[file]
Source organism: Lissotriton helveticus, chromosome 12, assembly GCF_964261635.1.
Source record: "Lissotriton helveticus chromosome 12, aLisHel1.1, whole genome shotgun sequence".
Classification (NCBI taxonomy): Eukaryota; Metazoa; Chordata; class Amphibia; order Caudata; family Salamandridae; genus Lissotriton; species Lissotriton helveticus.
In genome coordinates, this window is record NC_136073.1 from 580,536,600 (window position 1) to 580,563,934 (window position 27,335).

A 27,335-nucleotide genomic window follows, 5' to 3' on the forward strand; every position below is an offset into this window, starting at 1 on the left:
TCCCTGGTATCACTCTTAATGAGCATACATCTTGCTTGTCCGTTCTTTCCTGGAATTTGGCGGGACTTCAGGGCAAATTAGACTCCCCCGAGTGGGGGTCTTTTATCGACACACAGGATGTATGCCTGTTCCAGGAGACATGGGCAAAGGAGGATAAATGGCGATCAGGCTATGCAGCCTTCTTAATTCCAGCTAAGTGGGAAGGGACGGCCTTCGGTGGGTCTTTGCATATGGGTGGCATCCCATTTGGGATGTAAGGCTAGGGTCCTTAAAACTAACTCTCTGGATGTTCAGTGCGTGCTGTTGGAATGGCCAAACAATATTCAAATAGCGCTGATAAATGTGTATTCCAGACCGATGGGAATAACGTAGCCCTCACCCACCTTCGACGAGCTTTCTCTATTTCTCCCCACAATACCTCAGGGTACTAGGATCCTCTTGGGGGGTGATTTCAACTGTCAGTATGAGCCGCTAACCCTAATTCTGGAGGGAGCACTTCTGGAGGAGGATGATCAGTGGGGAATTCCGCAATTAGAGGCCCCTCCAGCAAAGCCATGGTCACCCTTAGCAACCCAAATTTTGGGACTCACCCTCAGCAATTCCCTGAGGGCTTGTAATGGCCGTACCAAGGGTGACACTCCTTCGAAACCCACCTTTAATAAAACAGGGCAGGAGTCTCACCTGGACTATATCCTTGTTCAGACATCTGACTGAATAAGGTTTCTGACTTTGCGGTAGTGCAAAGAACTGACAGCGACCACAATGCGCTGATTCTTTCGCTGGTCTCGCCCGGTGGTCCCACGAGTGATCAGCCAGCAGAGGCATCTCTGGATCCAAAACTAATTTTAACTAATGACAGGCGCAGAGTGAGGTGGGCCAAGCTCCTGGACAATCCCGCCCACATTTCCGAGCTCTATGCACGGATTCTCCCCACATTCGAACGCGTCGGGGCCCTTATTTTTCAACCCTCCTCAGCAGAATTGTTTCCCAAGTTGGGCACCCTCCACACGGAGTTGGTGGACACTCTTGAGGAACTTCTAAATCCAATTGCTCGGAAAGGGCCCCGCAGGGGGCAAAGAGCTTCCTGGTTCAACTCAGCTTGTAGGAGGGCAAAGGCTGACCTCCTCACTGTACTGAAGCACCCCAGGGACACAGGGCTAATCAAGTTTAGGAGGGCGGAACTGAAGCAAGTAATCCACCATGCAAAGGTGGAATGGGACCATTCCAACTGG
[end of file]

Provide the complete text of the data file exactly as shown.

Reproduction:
Source organism: Lissotriton helveticus, chromosome 12, assembly GCF_964261635.1.
Source record: "Lissotriton helveticus chromosome 12, aLisHel1.1, whole genome shotgun sequence".
Classification (NCBI taxonomy): Eukaryota; Metazoa; Chordata; class Amphibia; order Caudata; family Salamandridae; genus Lissotriton; species Lissotriton helveticus.
In genome coordinates, this window is record NC_136073.1 from 580,536,600 (window position 1) to 580,563,934 (window position 27,335).

A 27,335-nucleotide genomic window follows, 5' to 3' on the forward strand; every position below is an offset into this window, starting at 1 on the left:
TCCCTGGTATCACTCTTAATGAGCATACATCTTGCTTGTCCGTTCTTTCCTGGAATTTGGCGGGACTTCAGGGCAAATTAGACTCCCCCGAGTGGGGGTCTTTTATCGACACACAGGATGTATGCCTGTTCCAGGAGACATGGGCAAAGGAGGATAAATGGCGATCAGGCTATGCAGCCTTCTTAATTCCAGCTAAGTGGGAAGGGACGGCCTTCGGTGGGTCTTTGCATATGGGTGGCATCCCATTTGGGATGTAAGGCTAGGGTCCTTAAAACTAACTCTCTGGATGTTCAGTGCGTGCTGTTGGAATGGCCAAACAATATTCAAATAGCGCTGATAAATGTGTATTCCAGACCGATGGGAATAACGTAGCCCTCACCCACCTTCGACGAGCTTTCTCTATTTCTCCCCACAATACCTCAGGGTACTAGGATCCTCTTGGGGGGTGATTTCAACTGTCAGTATGAGCCGCTAACCCTAATTCTGGAGGGAGCACTTCTGGAGGAGGATGATCAGTGGGGAATTCCGCAATTAGAGGCCCCTCCAGCAAAGCCATGGTCACCCTTAGCAACCCAAATTTTGGGACTCACCCTCAGCAATTCCCTGAGGGCTTGTAATGGCCGTACCAAGGGTGACACTCCTTCGAAACCCACCTTTAATAAAACAGGGCAGGAGTCTCACCTGGACTATATCCTTGTTCAGACATCTGACTGAATAAGGTTTCTGACTTTGCGGTAGTGCAAAGAACTGACAGCGACCACAATGCGCTGATTCTTTCGCTGGTCTCGCCCGGTGGTCCCACGAGTGATCAGCCAGCAGAGGCATCTCTGGATCCAAAACTAATTTTAACTAATGACAGGCGCAGAGTGAGGTGGGCCAAGCTCCTGGACAATCCCGCCCACATTTCCGAGCTCTATGCACGGATTCTCCCCACATTCGAACGCGTCGGGGCCCTTATTTTTCAACCCTCCTCAGCAGAATTGTTTCCCAAGTTGGGCACCCTCCACACGGAGTTGGTGGACACTCTTGAGGAACTTCTAAATCCAATTGCTCGGAAAGGGCCCCGCAGGGGGCAAAGAGCTTCCTGGTTCAACTCAGCTTGTAGGAGGGCAAAGGCTGACCTCCTCACTGTACTGAAGCACCCCAGGGACACAGGGCTAATCAAGTTTAGGAGGGCGGAACTGAAGCAAGTAATCCACCATGCAAAGGTGGAATGGGACCATTCCAACTGG